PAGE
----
Looking out the second-floor lighthouse office window. On this visit, the last ice of the season was slowly drifting into the harbor.
A familiar scene in Control Tower B, though the microphone has not been used for years.
Looking through the old brewhouse toward the Keg Wash House.
In most places, it may seem off for there to be a tunnel door on the top floor of a building, but Ford was that kind of place. This door from the steam plant led into a skyway and tunnel that connected to the main assembly floor.
The balcony used to be beautiful, you say. I say, it still is.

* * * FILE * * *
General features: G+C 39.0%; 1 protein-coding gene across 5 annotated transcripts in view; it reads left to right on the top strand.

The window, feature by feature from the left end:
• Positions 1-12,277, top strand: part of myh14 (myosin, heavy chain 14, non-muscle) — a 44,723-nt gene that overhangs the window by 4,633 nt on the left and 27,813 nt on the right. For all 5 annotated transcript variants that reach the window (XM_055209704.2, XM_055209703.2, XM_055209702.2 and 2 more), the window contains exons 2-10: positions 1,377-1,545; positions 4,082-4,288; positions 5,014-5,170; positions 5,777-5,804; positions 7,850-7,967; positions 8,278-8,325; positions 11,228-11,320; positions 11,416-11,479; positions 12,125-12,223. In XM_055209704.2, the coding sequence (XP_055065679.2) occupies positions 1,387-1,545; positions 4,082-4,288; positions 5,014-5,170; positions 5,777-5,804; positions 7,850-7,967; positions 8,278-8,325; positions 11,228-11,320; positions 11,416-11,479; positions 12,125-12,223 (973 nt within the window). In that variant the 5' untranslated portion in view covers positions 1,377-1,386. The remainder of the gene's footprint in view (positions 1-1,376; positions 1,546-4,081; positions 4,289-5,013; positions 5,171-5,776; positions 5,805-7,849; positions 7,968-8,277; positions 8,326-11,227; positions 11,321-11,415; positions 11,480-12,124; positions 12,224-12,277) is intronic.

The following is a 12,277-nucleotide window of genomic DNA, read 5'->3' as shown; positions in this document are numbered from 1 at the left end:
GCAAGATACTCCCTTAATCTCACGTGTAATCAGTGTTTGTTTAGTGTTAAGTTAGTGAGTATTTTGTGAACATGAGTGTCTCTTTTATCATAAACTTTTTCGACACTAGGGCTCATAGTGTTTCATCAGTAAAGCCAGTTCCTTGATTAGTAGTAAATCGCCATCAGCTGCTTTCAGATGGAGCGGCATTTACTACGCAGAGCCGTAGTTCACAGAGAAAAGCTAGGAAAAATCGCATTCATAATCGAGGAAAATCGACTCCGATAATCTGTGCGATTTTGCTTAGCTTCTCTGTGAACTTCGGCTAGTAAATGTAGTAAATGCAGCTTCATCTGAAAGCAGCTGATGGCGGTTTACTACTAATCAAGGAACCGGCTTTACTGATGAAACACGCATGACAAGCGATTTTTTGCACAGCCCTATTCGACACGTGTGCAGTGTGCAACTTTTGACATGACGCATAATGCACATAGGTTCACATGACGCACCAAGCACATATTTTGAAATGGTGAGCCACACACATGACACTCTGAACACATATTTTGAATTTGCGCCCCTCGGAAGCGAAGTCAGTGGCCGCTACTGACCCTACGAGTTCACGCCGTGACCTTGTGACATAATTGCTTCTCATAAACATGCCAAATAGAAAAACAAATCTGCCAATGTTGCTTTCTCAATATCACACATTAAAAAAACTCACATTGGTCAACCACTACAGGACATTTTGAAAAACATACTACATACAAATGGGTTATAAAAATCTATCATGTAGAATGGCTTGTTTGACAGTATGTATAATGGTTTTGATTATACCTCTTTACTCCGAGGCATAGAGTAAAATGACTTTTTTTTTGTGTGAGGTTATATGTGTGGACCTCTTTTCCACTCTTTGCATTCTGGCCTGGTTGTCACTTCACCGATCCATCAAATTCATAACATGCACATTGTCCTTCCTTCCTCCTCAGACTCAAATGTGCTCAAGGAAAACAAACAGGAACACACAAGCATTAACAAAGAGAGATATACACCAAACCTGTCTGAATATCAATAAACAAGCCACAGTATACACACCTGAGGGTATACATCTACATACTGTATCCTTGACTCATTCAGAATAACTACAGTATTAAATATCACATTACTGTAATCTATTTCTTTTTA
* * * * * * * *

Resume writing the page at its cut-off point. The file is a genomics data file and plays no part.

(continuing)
Windows provided the 250-some workers with fresh air and light, and helped to keep flour dust from building up in the air, helping to prevent explosions. Today, machines control air flow better without windows, so they were bricked.
The building in the foreground–the old control booth–was arsoned in 2009.
A volcano (?) under a window.
Redlining is the practice of shutting certain races out of neighborhoods, and it is still a big problem today. Such behaviors were a big factor in creating the need for these projects.